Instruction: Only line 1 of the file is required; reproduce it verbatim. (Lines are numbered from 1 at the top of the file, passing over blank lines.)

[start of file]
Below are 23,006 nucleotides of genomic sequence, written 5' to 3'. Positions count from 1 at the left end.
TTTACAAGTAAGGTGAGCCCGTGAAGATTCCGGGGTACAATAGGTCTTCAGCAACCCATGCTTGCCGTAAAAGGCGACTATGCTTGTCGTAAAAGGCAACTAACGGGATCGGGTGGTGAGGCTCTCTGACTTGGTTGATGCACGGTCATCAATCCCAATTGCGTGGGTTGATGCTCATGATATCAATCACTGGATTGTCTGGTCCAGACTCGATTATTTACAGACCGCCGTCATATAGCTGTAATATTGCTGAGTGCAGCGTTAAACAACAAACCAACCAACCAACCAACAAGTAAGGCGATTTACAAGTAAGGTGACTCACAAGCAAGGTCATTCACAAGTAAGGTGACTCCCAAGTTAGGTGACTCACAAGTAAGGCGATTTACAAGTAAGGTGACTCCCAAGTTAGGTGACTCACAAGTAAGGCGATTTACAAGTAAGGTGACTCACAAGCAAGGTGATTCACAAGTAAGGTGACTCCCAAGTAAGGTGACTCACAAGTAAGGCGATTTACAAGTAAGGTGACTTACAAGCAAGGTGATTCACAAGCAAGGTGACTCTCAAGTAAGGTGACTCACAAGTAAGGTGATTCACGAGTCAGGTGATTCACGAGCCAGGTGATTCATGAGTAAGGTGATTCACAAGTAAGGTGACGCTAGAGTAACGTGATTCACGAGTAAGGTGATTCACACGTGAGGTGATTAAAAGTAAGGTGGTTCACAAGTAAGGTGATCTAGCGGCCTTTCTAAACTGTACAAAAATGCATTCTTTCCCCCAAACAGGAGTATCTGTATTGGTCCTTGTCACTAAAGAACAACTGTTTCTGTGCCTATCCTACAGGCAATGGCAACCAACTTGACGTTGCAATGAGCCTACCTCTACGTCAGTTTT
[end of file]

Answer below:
Below are 23,006 nucleotides of genomic sequence, written 5' to 3'. Positions count from 1 at the left end.